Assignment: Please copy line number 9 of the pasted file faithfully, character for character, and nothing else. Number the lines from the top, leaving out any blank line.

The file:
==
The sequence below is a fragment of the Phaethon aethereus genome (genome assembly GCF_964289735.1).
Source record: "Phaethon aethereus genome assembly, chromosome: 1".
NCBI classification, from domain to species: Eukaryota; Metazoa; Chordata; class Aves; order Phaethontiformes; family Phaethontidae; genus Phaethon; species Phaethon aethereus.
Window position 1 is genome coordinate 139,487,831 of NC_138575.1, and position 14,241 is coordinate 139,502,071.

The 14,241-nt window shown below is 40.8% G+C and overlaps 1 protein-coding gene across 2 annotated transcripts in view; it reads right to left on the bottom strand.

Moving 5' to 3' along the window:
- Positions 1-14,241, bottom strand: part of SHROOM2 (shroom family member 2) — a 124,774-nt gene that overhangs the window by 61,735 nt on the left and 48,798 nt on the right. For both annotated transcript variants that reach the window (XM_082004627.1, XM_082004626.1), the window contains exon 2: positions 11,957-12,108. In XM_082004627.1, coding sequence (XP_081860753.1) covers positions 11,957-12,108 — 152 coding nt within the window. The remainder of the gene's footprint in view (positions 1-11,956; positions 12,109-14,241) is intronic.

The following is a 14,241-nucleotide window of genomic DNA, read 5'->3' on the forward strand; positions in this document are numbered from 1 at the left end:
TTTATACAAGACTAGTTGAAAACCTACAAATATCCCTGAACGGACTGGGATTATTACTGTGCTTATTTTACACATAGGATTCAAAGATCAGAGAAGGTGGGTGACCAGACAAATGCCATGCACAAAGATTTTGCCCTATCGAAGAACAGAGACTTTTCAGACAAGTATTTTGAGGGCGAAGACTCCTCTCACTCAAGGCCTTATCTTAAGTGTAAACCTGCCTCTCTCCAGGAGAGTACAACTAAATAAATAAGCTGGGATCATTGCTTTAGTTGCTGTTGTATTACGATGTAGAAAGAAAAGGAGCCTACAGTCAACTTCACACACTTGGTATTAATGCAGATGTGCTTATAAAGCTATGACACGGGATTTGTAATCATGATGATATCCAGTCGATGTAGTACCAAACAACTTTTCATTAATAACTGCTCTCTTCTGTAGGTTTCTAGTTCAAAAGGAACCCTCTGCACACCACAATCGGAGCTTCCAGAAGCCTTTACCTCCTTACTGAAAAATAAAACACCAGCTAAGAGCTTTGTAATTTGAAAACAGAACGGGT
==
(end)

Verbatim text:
TTTATACAAGACTAGTTGAAAACCTACAAATATCCCTGAACGGACTGGGATTATTACTGTGCTTATTTTACACATAGGATTCAAAGATCAGAGAAGGTGGGTGACCAGACAAATGCCATGCACAAAGATTTTGCCCTATCGAAGAACAGAGACTTTTCAGACAAGTATTTTGAGGGCGAAGACTCCTCTCACTCAAGGCCTTATCTTAAGTGTAAACCTGCCTCTCTCCAGGAGAGTACAACTAAATAAATAAGCTGGGATCATTGCTTTAGTTGCTGTTGTATTACGATGTAGAAAGAAAAGGAGCCTACAGTCAACTTCACACACTTGGTATTAATGCAGATGTGCTTATAAAGCTATGACACGGGATTTGTAATCATGATGATATCCAGTCGATGTAGTACCAAACAACTTTTCATTAATAACTGCTCTCTTCTGTAGGTTTCTAGTTCAAAAGGAACCCTCTGCACACCACAATCGGAGCTTCCAGAAGCCTTTACCTCCTTACTGAAAAATAAAACACCAGCTAAGAGCTTTGTAATTTGAAAACAGAACGGGT